• With the start and end dates now in $startdate and $enddate respectively, a printf command can be used to create the output. printf is used as it provides better control over formatting than echo would.

That’s it. Loop through the file, use the domain to run the open_ssl command and capture the result. Split the result on the new line character. Print the results, one per line, neatly formatted into columns.

Here is an example of the script’s output.


zanshin         notBefore=Feb  2 19:30:06 2020 GMT notAfter=May  2 19:30:06 2020 GMT
books           notBefore=Jan 24 11:13:48 2020 GMT notAfter=Apr 23 11:13:48 2020 GMT
geek            notBefore=Jan 23 07:36:14 2020 GMT notAfter=Apr 22 07:36:14 2020 GMT
health          notBefore=Jan 31 14:24:25 2020 GMT notAfter=Apr 30 14:24:25 2020 GMT
music           notBefore=Mar 18 12:09:18 2020 GMT notAfter=Jun 16 12:09:18 2020 GMT


Any time I’m curious about the state of my SSL certificates I can run this script.


March 21, 2020 | posted in: life

WFH. Work From Home. Or, as I think of it at times, What’s fucking happening?

10 days ago, as I write this, was the last day I worked at my office. The university where I am employed scheduled a test work remote day on Thursday, March 12th. By the end of the day it had been extended to include Friday. By the end of Friday we were all told to work remotely for the foreseeable future, at least through the end of the semester.

As an IT professional my job is well suited to remote work. There are entire IT companies that are 100% distributed. Last autumn, due to some HACV work in my building, that uncovered asbestos, we all worked from home for a week. That was fun actually. Going from a work-in-the-office with other people setting, to working-at-home by yourself, as been an adjustment. Knowing that this is reality for the next two, three, or more, months, puts an entirely different spin on it.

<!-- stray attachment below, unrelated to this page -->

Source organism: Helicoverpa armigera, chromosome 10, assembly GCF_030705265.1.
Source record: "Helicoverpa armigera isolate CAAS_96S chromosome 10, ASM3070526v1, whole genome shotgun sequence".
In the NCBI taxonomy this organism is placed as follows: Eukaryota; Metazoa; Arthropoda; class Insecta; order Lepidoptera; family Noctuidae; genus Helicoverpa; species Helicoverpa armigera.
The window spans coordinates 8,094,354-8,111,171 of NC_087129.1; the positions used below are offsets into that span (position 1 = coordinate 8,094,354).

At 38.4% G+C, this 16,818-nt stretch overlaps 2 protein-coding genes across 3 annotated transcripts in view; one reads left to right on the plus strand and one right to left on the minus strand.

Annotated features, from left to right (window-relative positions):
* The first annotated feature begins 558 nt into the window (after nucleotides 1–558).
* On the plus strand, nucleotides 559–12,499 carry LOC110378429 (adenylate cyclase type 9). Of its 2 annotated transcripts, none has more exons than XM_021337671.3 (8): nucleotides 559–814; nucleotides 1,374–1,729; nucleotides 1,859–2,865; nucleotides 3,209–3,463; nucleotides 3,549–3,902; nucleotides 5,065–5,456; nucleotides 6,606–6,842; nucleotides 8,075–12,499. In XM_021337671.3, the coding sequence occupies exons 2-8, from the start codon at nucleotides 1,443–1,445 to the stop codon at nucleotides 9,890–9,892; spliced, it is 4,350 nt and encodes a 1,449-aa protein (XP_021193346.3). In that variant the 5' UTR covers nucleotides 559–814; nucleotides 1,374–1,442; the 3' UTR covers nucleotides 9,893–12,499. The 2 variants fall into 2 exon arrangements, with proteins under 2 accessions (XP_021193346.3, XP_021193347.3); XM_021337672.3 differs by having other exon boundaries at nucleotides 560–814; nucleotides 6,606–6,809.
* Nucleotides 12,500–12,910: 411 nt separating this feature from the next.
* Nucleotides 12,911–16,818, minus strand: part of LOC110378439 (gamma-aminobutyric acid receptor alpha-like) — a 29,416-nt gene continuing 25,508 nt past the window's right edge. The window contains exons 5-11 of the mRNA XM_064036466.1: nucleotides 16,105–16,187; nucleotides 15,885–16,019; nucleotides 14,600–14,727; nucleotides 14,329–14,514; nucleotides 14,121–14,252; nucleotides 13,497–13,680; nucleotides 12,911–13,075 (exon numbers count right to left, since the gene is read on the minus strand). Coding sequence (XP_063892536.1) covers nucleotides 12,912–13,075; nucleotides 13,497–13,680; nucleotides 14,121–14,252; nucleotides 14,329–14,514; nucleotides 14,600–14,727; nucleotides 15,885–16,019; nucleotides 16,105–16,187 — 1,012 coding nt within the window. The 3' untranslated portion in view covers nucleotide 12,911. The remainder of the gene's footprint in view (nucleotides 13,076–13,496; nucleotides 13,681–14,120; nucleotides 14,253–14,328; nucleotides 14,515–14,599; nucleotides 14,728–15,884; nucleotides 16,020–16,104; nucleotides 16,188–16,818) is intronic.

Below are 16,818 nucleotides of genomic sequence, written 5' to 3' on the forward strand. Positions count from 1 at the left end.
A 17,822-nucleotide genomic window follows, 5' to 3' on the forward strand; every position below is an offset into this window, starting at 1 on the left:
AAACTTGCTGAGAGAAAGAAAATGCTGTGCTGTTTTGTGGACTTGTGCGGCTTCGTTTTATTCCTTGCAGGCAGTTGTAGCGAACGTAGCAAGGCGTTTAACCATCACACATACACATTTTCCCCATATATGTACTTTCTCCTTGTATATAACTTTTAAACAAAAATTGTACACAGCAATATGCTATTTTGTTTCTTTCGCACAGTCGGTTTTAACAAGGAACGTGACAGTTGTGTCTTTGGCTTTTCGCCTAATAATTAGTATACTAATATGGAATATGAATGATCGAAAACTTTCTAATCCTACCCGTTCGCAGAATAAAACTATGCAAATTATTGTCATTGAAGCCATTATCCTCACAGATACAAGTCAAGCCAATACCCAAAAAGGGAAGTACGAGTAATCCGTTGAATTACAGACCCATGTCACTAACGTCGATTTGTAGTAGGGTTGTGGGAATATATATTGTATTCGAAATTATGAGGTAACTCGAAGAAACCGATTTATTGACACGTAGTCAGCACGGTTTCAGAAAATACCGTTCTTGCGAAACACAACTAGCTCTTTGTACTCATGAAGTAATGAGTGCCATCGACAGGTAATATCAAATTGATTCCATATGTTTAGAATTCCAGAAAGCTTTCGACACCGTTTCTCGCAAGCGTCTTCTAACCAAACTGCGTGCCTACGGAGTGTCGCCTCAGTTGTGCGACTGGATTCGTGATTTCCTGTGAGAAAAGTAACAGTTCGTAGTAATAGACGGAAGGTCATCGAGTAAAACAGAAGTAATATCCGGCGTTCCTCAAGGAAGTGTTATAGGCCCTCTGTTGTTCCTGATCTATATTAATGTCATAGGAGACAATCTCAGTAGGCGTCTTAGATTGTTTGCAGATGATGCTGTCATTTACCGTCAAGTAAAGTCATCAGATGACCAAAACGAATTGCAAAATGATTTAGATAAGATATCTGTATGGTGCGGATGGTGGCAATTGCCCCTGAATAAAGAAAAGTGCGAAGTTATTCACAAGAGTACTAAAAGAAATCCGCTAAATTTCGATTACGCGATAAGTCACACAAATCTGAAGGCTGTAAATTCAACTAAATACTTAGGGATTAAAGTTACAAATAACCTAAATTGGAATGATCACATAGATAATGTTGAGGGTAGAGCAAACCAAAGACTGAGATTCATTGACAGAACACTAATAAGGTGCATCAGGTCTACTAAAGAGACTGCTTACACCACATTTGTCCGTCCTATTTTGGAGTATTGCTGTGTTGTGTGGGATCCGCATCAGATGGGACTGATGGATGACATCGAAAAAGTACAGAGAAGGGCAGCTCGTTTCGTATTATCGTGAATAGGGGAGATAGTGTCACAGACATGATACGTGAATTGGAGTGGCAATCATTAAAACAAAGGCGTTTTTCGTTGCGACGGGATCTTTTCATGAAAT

I’m an introvert, and I like things to be just so. Working from home appeals to those aspects of my personality. I also appreciate some amount of what I call “social friction.” The act of interacting with other people, in person, feeds some part of me. I miss that part of being “at” work. I don’t miss the noise and interruptions, the smells, and wonky temperature from the HAVC system.

I am incredibly fortunate that my wife, Sibylle, has a very similar temperament. She is also an introvert, and is someone content within herself. She is fortunate enough to have found a way to make her piano studio work remotely. We have found a rhythm that works for us, here in our home.

I get up at my normal work day time. I shower and get dressed as if I were going to the office, and then have breakfast. Then I come into my home office and start my day. At lunch time I leave work and go out in the rest of the house for lunch. I have eaten lunch at home most days for over a decade, so that part of my daily routine hasn’t changed. After lunch I return to work until the end of the day when I come home. My wife has her morning routine and then goes to her piano studio on the lower level of our house, and works on lessons and video critiques for her students. During the day we exchange emails and texts, exactly like we did before COVID-19. Keeping as much normalcy as possible has made this transition easier for us. It has helped to ground us at a time when everything seems ungrounded and out of control.